In my experience: if it says 60% today, it will probably rain today. If it says 20% today, it probably won't unless things get really freaky.

posted by jenfullmoon at 5:46 PM on April 8

posted by jenfullmoon at 5:46 PM on April 8

In my experience unless it says anything above 75% chance of rain, it doesn't.

Inturnaround told you the correct answer.

posted by QueerAngel28 at 5:53 PM on April 8

Inturnaround told you the correct answer.

posted by QueerAngel28 at 5:53 PM on April 8

devnull: "

The metric is fine it is just the granularity of the coverage area is too large. A friend is a meteorologist working for a private forecasting company. As an example they provide forecasts for (amongst many other clients) paving companies. Those companies are willing to pay for very precise forecasts and he can say to them: "Your paving project in the NNE corner of your city will see intermittent rain all day so tell those crews to stay home but your ESE location is going to get an inch starting at 7AM and ending at 10AM and then it'll be cloudy but you won't get precipitation for the rest of the day". That kind of specificity might be forecast by the local news as "60% chance of showers" even though some places are going to be dry, some places intermittent showers and some places rain. The public forecast is an average.

posted by Mitheral at 7:13 PM on April 8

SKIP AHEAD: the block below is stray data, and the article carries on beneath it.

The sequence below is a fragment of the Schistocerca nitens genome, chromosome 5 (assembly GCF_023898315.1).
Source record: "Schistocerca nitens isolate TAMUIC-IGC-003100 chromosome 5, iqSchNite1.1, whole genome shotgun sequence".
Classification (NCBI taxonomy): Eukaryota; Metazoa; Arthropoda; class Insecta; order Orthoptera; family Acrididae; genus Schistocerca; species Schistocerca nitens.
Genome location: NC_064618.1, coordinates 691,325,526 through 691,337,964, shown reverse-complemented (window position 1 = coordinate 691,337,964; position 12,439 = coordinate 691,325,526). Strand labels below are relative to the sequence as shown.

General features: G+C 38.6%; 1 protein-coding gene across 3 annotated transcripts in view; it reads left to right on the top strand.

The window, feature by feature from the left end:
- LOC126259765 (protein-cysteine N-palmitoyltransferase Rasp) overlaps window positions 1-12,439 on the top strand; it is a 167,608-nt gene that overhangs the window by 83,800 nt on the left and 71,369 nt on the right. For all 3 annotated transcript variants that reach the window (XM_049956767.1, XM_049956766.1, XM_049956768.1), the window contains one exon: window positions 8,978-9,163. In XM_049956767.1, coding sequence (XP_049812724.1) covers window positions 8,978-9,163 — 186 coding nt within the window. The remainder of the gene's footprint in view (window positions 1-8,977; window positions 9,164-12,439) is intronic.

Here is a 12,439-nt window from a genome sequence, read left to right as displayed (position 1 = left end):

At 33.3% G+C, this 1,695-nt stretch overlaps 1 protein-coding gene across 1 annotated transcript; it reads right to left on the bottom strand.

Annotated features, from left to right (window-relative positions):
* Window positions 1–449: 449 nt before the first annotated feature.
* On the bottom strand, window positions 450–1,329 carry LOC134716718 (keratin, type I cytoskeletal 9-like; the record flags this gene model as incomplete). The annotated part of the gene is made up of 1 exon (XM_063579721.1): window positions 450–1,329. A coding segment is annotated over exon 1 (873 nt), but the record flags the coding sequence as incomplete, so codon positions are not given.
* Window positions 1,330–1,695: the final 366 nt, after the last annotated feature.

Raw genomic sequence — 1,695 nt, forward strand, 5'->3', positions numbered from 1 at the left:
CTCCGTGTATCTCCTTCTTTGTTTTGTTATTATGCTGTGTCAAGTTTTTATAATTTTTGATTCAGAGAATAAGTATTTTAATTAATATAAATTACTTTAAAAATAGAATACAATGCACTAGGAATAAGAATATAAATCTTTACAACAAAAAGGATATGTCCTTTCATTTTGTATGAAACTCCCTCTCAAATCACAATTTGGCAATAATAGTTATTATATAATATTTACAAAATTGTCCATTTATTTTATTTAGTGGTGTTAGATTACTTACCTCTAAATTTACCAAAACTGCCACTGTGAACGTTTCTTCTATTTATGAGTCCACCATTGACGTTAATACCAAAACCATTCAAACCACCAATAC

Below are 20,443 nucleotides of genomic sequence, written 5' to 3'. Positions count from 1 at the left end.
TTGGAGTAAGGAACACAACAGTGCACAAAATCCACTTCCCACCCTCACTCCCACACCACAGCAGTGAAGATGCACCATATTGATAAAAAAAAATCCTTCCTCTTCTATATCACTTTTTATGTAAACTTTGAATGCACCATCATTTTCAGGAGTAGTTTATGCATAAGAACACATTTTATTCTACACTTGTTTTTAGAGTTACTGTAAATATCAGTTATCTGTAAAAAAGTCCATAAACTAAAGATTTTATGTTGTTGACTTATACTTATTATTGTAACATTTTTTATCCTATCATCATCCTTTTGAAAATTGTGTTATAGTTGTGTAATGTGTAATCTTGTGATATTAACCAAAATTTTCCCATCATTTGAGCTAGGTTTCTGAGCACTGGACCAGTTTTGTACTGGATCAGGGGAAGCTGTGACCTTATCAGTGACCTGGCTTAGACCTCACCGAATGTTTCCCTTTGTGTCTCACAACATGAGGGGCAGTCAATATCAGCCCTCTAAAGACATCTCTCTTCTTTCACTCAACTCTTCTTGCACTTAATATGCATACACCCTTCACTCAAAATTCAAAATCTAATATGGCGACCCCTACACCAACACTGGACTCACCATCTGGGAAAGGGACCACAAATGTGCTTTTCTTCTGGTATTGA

*Wow we could really do with a better metric for this! A big city could surely have a higher chance of rain than somewhere else just because it's bigger, and the percentage doesn't tell us anything about the amount or duration of rain, be it 15 minutes of drizzle or 1 minute of downpour (if you can call 0.01" of rain a downpour).*

Always difficult to give a single number to describe lots of things, I guess!"Always difficult to give a single number to describe lots of things, I guess!

The metric is fine it is just the granularity of the coverage area is too large. A friend is a meteorologist working for a private forecasting company. As an example they provide forecasts for (amongst many other clients) paving companies. Those companies are willing to pay for very precise forecasts and he can say to them: "Your paving project in the NNE corner of your city will see intermittent rain all day so tell those crews to stay home but your ESE location is going to get an inch starting at 7AM and ending at 10AM and then it'll be cloudy but you won't get precipitation for the rest of the day". That kind of specificity might be forecast by the local news as "60% chance of showers" even though some places are going to be dry, some places intermittent showers and some places rain. The public forecast is an average.

posted by Mitheral at 7:13 PM on April 8

Mitheral: this sounds great. Sometimes I'd pay for this kind of information, but I expect a lot, lot less than a paving company would pay. Is there a special for this precise form of forecasting, I'd like to google it. Thanks,

posted by devnull at 2:05 AM on April 9

posted by devnull at 2:05 AM on April 9

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posted by box at 7:08 AM on April 8 [2 favorites]